“They asked me, ‘Can you knuckle under and do it our way? You’ve been a cowboy your whole life. Can you do it?’” Murn said. “And I had to make up my mind to do it the Axley way or not come on board; it wouldn’t be fair to come on board and buck the system. So it’s important to come in with an open mind. And it takes a good year for things to settle down. Just trying to find where the pencils are can be debilitating.”

Corning agreed. Mergers inherently come with growing pains, he said. These can result from the need for everything from learning new software to developing relationships with go-to personnel.

“For a while it was like, ‘I have all this extra, non-billable stuff and my caseload is going crazy.’” Corning said. “At first it was a little frustrating; it was a lot of extra work. But here we are six months later, and I think we’re getting our legs under us. So, the juice has definitely been worth the squeeze. But, at first, the day-to-day stuff was a challenge, when you have to learn that all over again while maintaining a caseload — that was the toughest part.”

There are also practical considerations, Gingras said.

“We’re still kind of new to it, but one thing that I underestimated was all of the small things that have to be put in place to make the merger work, like combining all of the office systems and the different services everyone uses. It’s a real chore to make that all mesh properly. We kind of thought, ‘Oh, that will be easy.’ And then there were all these issues. It was certainly more work than we had anticipated.”

Practical considerations also proved important for Harvey L. Wendel when his eight-attorney firm, Wendel Center, merged with Murphy Desmond in Madison in 1999.

Lawyers at Wendel Center were left to secure their own tail coverage, since Murphy Desmond’s policy would not cover anything from before the merger.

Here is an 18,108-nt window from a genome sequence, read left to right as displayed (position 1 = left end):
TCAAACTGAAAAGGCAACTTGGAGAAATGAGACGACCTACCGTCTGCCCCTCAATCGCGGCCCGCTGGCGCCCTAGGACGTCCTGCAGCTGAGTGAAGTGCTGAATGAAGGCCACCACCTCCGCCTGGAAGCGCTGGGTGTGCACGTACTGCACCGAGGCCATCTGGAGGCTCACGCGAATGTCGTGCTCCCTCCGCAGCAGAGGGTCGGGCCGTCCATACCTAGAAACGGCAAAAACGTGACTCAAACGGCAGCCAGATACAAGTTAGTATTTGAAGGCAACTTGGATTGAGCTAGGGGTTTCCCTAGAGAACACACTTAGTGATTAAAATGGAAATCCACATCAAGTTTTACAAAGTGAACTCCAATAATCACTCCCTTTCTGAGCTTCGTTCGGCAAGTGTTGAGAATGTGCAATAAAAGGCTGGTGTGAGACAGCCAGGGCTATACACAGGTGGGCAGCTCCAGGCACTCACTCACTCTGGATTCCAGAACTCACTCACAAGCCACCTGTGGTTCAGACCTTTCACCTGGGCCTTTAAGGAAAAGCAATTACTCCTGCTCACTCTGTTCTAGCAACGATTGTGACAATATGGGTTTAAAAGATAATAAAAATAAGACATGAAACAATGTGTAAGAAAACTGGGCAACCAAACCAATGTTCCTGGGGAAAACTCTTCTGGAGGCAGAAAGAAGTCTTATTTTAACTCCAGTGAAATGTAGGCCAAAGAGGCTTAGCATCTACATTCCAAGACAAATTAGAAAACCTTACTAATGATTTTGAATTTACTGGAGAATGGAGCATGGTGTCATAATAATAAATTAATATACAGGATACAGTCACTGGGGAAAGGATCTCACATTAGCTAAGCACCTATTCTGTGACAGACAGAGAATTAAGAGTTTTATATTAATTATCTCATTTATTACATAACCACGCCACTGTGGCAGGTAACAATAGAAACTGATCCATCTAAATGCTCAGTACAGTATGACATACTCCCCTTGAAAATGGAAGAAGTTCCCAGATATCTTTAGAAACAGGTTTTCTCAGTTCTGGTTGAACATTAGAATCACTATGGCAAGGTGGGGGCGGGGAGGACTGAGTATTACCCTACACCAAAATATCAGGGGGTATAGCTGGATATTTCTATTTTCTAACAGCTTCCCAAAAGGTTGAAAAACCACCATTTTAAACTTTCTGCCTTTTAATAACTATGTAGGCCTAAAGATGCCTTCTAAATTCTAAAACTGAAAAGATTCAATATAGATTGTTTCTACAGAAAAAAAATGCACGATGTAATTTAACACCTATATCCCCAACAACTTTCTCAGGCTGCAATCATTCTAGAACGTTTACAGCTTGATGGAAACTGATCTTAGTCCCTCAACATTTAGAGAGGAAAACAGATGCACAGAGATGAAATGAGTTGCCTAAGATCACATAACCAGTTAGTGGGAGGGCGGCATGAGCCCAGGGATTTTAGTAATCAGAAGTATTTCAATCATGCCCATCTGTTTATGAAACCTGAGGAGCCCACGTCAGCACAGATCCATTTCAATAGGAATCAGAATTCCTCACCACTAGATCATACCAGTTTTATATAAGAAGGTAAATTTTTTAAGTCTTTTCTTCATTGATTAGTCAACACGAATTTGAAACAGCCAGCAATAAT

“And we had to pay a very large premium,” Wendel said.

But the price of admission proved fair in the end.

“We were smaller,” Wendel said. “We were eight coming into 35, and everyone had their own individual contracts. If you wanted to be a contract lawyer, you were a contract lawyer. I wanted to be of counsel, so I was of counsel. Basically, it was left open to us. And we could concentrate 100 percent on the practice of law without having to worry about firm administration.”

When someone is trying to decide whether a merger is worth pursuing, security should count for a lot, said Gingras. He said he saw the value of security firsthand when his first wife died in 2002.

“To have John and Mike there to back me up when that happened was critical for the firm, in my view, which I think is a good lesson for firm mergers,” Gingras said. “You need the resources to continue the firm if a main founder is taken out of commission for a while.”

Also important is knowing who your partners are. That’s why is finding a good fit is essential.

“Be really sure about who you’re merging with because things can become complicated quickly,” Gingras said. “Things can happen that you don’t see, and you have to be able to weather those hiccups or storms because there will be some negatives. It’s just like a marriage — you need to be strong at the core and the foundation to make it work. And, if not, the foundation will crack easily.”